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Discussion Starter · #1 ·

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If the notch in the horns is a man-made cut, I would expect the blood vessels to go well beyond that point. If it was a natural break then the blood vessels may well have retracted to before that point.

We had a goat who received a poor disbudding job. His horns grew, but were very twisted. The tips started pushing back into his head. We had to cut the end off every year. If we cut more that ½†off we had a high chance of getting blood. The horn was eventually cut back to a point about 3-4†from the base. It was about 1 to 1 1/2†across at the cut. The cut off piece had a porous center. It seemed quite evident that with time the blood vessels gradually retracted from the cut end.
 

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I had a professional shearer break my old doe's horn completely off in April 2009. All that was left was the quick or corium or whatever it's called. The quick went into the horn about 3 inches.
 

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In my limited experience (from the above incident) the blood did not go into the horn beyond this horn "quick" or the bed that produces the horn material. Though I would expect that the quick would be larger and longer in a larger horn.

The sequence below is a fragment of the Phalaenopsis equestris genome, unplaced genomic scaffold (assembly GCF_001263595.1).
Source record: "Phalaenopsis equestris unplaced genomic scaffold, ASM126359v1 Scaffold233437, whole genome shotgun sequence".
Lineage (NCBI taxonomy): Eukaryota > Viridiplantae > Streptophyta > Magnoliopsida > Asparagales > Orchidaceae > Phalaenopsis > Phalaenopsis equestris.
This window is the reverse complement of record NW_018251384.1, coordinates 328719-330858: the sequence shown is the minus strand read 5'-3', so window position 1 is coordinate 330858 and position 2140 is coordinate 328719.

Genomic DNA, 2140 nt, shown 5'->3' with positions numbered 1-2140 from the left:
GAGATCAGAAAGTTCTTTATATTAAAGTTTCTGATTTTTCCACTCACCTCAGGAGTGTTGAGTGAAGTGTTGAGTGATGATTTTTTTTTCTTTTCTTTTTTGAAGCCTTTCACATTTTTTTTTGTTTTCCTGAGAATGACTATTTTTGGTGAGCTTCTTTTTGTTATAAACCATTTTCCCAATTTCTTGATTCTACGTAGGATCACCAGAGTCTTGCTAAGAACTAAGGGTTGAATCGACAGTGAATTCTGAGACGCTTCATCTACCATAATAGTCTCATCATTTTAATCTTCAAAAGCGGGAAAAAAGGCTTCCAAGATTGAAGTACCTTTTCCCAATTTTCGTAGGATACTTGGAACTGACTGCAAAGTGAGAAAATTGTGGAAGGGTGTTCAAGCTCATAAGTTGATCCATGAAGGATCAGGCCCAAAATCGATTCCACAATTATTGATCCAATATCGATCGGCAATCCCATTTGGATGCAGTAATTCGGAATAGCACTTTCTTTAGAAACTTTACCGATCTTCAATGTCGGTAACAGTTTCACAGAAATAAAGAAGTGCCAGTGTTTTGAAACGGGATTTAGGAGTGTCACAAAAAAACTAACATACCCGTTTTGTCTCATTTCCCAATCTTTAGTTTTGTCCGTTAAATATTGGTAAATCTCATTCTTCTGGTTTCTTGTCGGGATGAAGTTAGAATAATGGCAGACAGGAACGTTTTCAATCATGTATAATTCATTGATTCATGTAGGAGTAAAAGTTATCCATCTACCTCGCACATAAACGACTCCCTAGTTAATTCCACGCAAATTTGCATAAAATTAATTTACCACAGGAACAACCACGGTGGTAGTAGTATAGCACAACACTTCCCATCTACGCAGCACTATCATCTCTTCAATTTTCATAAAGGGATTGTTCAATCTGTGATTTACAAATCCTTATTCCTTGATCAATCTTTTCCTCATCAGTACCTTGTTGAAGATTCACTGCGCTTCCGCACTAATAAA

So hard to say just where it ends.

Hope this helps.
 

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The blood vessels reach very high up the horns. Even in scurs there is a lot of blood.
Sometimes you can hold a horn and will be able to feel warmth where the blood is - when you can feel that warmth, you can feel that is goes right up nearly to the very top. Some friends of ours cut an inch off the horn of a goat, and it bled really bad. I have normally found with horns that you can (with careful observation) see where the horn looks 'dead', thin and bony instead of strong and plump. (if you get my meaning)
With our goats, that was about 1/2 inch for large goats, and maybe 1/4 inch for babies. Ringing makes the blood vessels retract, which makes it work. My three suggestions would be:
Ringing in the groove and after a while, cutting the horn above the ring. (there shouldn't be any blood within a month if the horn is thin where the ring is)
Ringing at the groove and letting the piece come off.
Or,
Cutting a tiny piece off every month or so, and if you find blood one time, wait extra long before trying again.
Cazz
 

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Discussion Starter · #7 ·
Hello,

thanks for all the replies so far.

But I keep wondering about one thing: if you can feel, that the horn is warm, then there are still blood vessels. This goes up almost to the top.

I checked with my goats in the last weeks. On every goat, the warmth in the horns stopped at about 1/3, at most half up the horns. The longer the horns, the longer the "cold" area.
 

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Maybe the blood vessels are too thin to be felt easily far up? But with our goats' horns, It's big and thick warm near the base, just a bit warm mainly up, and the tiny totally cold
'dead' bit. :D
Cazz
 
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